This might qualify as our first “live show”. For this episode I travelled deep into the forests of Alabama... to my mother’s house. On her back porch overlooking the Black Warrior river, I spoke with a pair who have worked in one of the most unsettling occupations in existence.
Robert Liston has been misremembered for long enough. On this episode, Rachel Fisher from Hollywood Crime Scene helps us dispel the many myths that surround this famous surgeon.
On September 30th, 1999 a 35 year old man named Hisashi Ouchi was working at the JCO Tokaimura Plant in Tokaimura, Japan. On this day, he’d been asked to forgoe his normal daily responsibilities and assist with a project being conducted at a nearby experimental nuclear reactor. Shortly after work began a coworker screamed, “Run for your lives!”. Ouchi darted from the room and found himself inside a changing area. There, he began vomiting and soon lost consciousness. Over the following months, almost everyone who came into contact with Ouchi would, in their own time, come to wish that he’d never awoken from his collapse. But he did wake up. This was the first of 83 days that would eventually prove themselves to be among the most painful that a human being has ever endured.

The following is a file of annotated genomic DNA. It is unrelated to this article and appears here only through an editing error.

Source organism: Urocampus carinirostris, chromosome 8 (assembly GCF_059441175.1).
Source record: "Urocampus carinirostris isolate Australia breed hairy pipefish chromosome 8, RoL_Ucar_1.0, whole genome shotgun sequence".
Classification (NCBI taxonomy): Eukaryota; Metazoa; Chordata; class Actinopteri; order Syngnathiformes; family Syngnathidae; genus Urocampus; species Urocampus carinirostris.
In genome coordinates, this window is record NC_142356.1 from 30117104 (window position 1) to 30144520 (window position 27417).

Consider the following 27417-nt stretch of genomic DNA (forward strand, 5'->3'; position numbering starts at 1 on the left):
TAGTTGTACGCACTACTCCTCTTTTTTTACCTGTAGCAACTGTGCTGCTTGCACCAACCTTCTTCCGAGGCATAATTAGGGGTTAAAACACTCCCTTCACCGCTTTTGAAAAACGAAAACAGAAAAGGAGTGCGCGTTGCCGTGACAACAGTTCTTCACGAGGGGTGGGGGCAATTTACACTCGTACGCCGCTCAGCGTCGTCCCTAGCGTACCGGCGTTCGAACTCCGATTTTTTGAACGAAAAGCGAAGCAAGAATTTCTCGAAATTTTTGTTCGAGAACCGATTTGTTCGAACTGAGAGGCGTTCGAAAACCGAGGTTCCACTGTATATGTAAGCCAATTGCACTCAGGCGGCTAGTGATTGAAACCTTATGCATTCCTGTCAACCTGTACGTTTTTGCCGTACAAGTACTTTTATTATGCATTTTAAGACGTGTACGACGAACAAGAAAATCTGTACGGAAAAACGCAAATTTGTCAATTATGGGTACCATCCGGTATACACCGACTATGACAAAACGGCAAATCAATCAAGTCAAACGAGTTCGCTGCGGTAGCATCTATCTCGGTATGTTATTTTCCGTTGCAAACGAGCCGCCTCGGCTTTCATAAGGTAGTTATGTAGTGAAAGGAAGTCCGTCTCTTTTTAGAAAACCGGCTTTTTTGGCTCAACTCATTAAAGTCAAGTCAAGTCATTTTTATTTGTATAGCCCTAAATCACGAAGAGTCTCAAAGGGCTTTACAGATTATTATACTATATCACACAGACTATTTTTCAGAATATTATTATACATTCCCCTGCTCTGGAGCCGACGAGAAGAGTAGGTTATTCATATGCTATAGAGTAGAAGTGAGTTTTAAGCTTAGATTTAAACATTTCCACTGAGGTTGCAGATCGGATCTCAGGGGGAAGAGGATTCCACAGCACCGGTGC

The demise of this episode's subject wasn’t one that played out with expedience. In November 2009 a 26-year-old spelunker named John Jones was exploring the Nutty Putty Cave system in Utah, when he got stuck. For 28 hours, rescuers attempted to free a still conscious John Jones, but they were unsuccessful in doing so. Jones was wedged so tightly in the crevice in which he found himself that even after his death, rescuers were still unable to retrieve his remains. In fact, John Jones is still down there, his body still wedged in the 10 by 18 inch passage where he got stuck over a decade ago. How did John Jones get stuck in Nutty Putty? Why could he not be rescued? And what did this terribly unfortunate man experience during those last 28 hours of his life? Find out on this episode of Where is the Line?